Other Issues of Estate Administration
The executor is the person named by the descendant in the will to administer the estate. The executor has many important functions to complete, including:
- Gathering and inventorying all assets of the estate
- Appraising the assets
- Collecting any payments or debts owed to the estate
- Paying any debts owed by the estate
- Filing and paying local, state and federal taxes
- Distributing assets to the beneficiaries as stipulated in the will
The executor owes fiduciary duties to anyone who has an interest in the estate. This means that the executor owes a duty of loyalty and must act in the best interests of the estate. For example, if the executor mismanages estate assets and causes the estate to lose value, he or she can be held liable for these actions and may have to repay the estate the amount of the lost value.
Preserving Estate Assets
An important but sometimes neglected responsibility in administering an estate is to look for opportunities to preserve assets for distribution. Reducing estate taxes is one way that an estate can retain more of its wealth for the decedent's heirs. Some of the ways to accomplish this are:
- Consider whether administration expenses and casualty losses should be reported on the estate tax return or on the estate's income tax return
- Consider whether there are income tax savings opportunities on the decedent's final return (such as whether or not a joint income tax return should be filed with the surviving spouse)
- Consider whether assets should be valued at the date of the decedent's death or six months later (or, if assets have been distributed prior to six months after the decedent's death, the date of the disposition of the assets)
Probate can be an expensive, drawn-out process, especially for beneficiaries who may have to wait any where from one to two years to receive the property left to them in the will. There are certain types of assets that do not have to go through probate and become available to the beneficiaries upon death of the decedent. These generally include:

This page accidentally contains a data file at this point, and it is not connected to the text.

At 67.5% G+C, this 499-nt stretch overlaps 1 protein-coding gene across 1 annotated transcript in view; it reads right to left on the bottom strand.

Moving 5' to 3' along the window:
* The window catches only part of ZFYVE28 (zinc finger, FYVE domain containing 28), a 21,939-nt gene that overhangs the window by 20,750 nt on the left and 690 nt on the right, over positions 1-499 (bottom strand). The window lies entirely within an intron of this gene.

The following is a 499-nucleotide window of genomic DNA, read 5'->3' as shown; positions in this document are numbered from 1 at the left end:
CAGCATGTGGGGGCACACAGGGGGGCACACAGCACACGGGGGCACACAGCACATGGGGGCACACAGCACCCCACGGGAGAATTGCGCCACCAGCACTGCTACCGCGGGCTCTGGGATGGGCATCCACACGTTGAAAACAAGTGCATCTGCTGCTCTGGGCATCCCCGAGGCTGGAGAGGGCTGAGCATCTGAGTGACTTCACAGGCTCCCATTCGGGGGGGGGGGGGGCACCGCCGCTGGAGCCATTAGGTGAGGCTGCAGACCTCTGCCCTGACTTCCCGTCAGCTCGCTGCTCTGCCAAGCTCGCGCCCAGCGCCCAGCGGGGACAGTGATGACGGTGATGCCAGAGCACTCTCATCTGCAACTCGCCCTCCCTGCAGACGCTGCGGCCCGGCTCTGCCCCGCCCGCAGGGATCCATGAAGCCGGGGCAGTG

- Property owned in joint tenancy with rights of survivorship
- Payment on Death (POD) bank accounts
- Transfer on Death (TOD) securities
- Life insurance proceeds
- IRAs, 401(k)s, and other tax-deferred retirement plan proceeds
Revocable Living Trusts
Revocable living trusts are similar in form and substance to wills. These instruments allow the creator (the testator) to transfer the title of ownership of property to the trust. During life, the testator can remain in control of his or her assets, with the ability to sell, buy or transfer property as he or she wants. The trust also can be changed or terminated at any time by the testator.
Upon death, the property in the trust does not become part of the probate estate because title to the property is owned by the trust, not the decedent. The trustee designated in the revocable living trust will then be in charge of administering the trust and distributing property to the beneficiaries in accordance with the terms of the instrument.
Many people use revocable living trusts as a way to limit the amount of property subject to probate. Revocable living trusts are often advertised as a way to avoid probate all together, but often they are coupled with a will that disposes of any property not specifically named in the trust.